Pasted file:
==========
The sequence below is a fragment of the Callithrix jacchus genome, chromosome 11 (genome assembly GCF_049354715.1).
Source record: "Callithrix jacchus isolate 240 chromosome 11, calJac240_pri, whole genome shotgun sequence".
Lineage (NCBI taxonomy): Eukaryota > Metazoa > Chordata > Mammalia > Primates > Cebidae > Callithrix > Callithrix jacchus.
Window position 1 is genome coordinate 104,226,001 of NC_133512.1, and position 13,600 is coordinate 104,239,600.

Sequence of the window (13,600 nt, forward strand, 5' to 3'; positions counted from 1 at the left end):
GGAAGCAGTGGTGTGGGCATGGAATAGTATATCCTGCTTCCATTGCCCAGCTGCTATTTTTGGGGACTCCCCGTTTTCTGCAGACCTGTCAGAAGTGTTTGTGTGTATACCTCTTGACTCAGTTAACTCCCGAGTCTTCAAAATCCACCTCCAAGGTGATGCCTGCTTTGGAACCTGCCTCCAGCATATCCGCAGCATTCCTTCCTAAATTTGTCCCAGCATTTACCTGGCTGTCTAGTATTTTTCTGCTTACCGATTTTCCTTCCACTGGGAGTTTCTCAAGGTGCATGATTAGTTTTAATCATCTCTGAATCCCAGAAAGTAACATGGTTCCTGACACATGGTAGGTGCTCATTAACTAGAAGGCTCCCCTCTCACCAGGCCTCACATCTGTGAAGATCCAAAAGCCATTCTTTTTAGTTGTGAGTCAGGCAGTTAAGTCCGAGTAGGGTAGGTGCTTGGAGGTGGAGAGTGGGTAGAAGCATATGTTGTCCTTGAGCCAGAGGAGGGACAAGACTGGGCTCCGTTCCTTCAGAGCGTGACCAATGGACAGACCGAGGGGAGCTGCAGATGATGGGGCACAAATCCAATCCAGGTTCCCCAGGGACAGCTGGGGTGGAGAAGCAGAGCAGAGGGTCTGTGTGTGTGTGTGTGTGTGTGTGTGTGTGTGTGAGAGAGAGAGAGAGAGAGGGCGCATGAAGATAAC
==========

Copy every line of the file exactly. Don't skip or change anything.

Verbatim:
The sequence below is a fragment of the Callithrix jacchus genome, chromosome 11 (genome assembly GCF_049354715.1).
Source record: "Callithrix jacchus isolate 240 chromosome 11, calJac240_pri, whole genome shotgun sequence".
Lineage (NCBI taxonomy): Eukaryota > Metazoa > Chordata > Mammalia > Primates > Cebidae > Callithrix > Callithrix jacchus.
Window position 1 is genome coordinate 104,226,001 of NC_133512.1, and position 13,600 is coordinate 104,239,600.

Sequence of the window (13,600 nt, forward strand, 5' to 3'; positions counted from 1 at the left end):
GGAAGCAGTGGTGTGGGCATGGAATAGTATATCCTGCTTCCATTGCCCAGCTGCTATTTTTGGGGACTCCCCGTTTTCTGCAGACCTGTCAGAAGTGTTTGTGTGTATACCTCTTGACTCAGTTAACTCCCGAGTCTTCAAAATCCACCTCCAAGGTGATGCCTGCTTTGGAACCTGCCTCCAGCATATCCGCAGCATTCCTTCCTAAATTTGTCCCAGCATTTACCTGGCTGTCTAGTATTTTTCTGCTTACCGATTTTCCTTCCACTGGGAGTTTCTCAAGGTGCATGATTAGTTTTAATCATCTCTGAATCCCAGAAAGTAACATGGTTCCTGACACATGGTAGGTGCTCATTAACTAGAAGGCTCCCCTCTCACCAGGCCTCACATCTGTGAAGATCCAAAAGCCATTCTTTTTAGTTGTGAGTCAGGCAGTTAAGTCCGAGTAGGGTAGGTGCTTGGAGGTGGAGAGTGGGTAGAAGCATATGTTGTCCTTGAGCCAGAGGAGGGACAAGACTGGGCTCCGTTCCTTCAGAGCGTGACCAATGGACAGACCGAGGGGAGCTGCAGATGATGGGGCACAAATCCAATCCAGGTTCCCCAGGGACAGCTGGGGTGGAGAAGCAGAGCAGAGGGTCTGTGTGTGTGTGTGTGTGTGTGTGTGTGTGTGTGAGAGAGAGAGAGAGAGAGGGCGCATGAAGATAAC